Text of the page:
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I'm playing around with an eager-initializing generic singleton class. The idea is that you inherit publicly from the class like so:

class foo : public singleton<foo> { };

I've learned a lot in the process but I'm stuck right now because it's breaking my Visual Studio 2008 linker. The problem is with the static instance member and/or its initialization.

template<class T>
class singleton {
    singleton();
    singleton(singleton const &);
    singleton & operator = (singleton const &);
public:
    static T & instance;
};
template<class T> T & T::instance;

Any insight would be greatly appreciated!

EDIT:

With this class declaration...

template<class T>
class singleton {
    singleton();
    singleton(singleton const &);
    singleton & operator = (singleton const &);
public:
    static T instance;
};
template <class T> T singleton<T>::instance;

When I try to do this...

class foo : public singleton<foo> { };

I get this error...

error C2248: 'singleton::singleton' : cannot access private member declared in class 'singleton'

...

This diagnostic occurred in the compiler generated function 'foo::foo(void)'

My interpretation is that singleton wants to construct a foo object which, by inheritance, depends on the construction of a singleton whose constructor is private. I figured singleton would have access to its own constructor but I guess not. Any ideas?

EDIT 2:

I've realized that the approach of inheriting from singleton<T> has the problem of requiring change to the class to be used as a singleton. I've ended up with the following code for my eager-initializing singleton class template.

template<typename T>
class singleton_wrapper {
    singleton_wrapper();
    singleton_wrapper(singleton_wrapper const &);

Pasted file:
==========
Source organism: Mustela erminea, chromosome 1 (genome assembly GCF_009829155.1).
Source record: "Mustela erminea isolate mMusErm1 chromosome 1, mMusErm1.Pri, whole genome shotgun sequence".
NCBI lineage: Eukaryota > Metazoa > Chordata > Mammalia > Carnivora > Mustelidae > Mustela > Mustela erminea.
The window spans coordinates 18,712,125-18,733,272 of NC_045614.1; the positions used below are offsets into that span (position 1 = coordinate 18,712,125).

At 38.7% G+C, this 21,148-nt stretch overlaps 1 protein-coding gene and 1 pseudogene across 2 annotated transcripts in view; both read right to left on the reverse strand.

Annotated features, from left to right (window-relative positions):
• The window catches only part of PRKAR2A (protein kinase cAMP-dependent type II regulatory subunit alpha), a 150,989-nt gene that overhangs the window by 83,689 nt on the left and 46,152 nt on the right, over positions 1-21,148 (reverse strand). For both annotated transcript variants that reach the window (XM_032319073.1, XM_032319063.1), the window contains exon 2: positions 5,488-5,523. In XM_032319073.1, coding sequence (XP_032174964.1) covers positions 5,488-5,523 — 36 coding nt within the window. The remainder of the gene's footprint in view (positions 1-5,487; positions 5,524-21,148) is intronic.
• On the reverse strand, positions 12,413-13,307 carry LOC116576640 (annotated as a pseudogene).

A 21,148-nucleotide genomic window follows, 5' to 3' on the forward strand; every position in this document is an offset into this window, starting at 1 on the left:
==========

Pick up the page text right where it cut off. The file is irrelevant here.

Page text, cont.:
singleton_wrapper & operator = (singleton_wrapper const &);
    static T instance;
    template<typename T> friend T & singleton();
};
template<typename T> T singleton_wrapper<T>::instance;

template<typename T>
T & singleton() {
    return singleton_wrapper<T>::instance;
}

For class...

class foo {
public:
    void bar() { }
};

...One would access a single instance of it (initialized before main()) using the following:

singleton<foo>().bar();

Thanks again for the help, especially GMan. I'm very pleased with my first experience on stack*overflow*.

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1  
I've recently decided (*cough* jalf *cough*) to advise against making a singleton class. Global variables do work fine, without the same restrictions. For a learning exercise, please continue! But I've been convinced they are never really necessary. –  GManNickG Jan 18 '10 at 20:42
    
Singletons are supposed to solve the undefined-iconstruction-order problem (i.e. you can't be sure what order globals are constructed in, so one global object which uses another can't be sure the object it's using is initialized) and also enforce that there is only ever a single instance. (There's nothing stopping you from declaring another global.) –  Mike DeSimone Jan 18 '10 at 21:30
    
@Mike: I'm well aware of static initialization problems. A global function has the same effect without the mess. When have you ever required a class not be instantiated more than once? –  GManNickG Jan 18 '10 at 23:31
    
For your edit, singleton does have access to its constructor. But it's not the one trying to construct. foo has to construct its base, the singleton, and cannot access the constructor. singleton needs to make foo it's friend. Add this in the class: friend T;, allowing all T's to construct the singleton. –  GManNickG Jan 18 '10 at 23:42
    
Oh wow, I had tried friend class T; and then read about how the standard explicitly forbids that but then I never tried friend T. Thank you! –  Nick Strupat Jan 18 '10 at 23:47

2 Answers 2

up vote 7 down vote accepted

You can't, since you don't have a concrete instance. You can need to create an actual instance that you can refer to:

template <class T>
class singleton {
    ...
private:
    static T instance_;
public:
    static T& instance;
};
template <class T> T singleton<T>::instance_;
template <class T> T& singleton<T>::instance = singleton<T>::instance;

Or, more simply, just ditch the reference altogether:

template <class T>
class singleton {
    ...
public:
    static T instance;
};
template <class T> T singleton<T>::instance;
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Could you please improve your answer? What question does "You can't" answer? –  HelloGoodbye Apr 16 '13 at 9:39

Off-the-sleeve: change instance to be of type 'T' instead of 'T &'.

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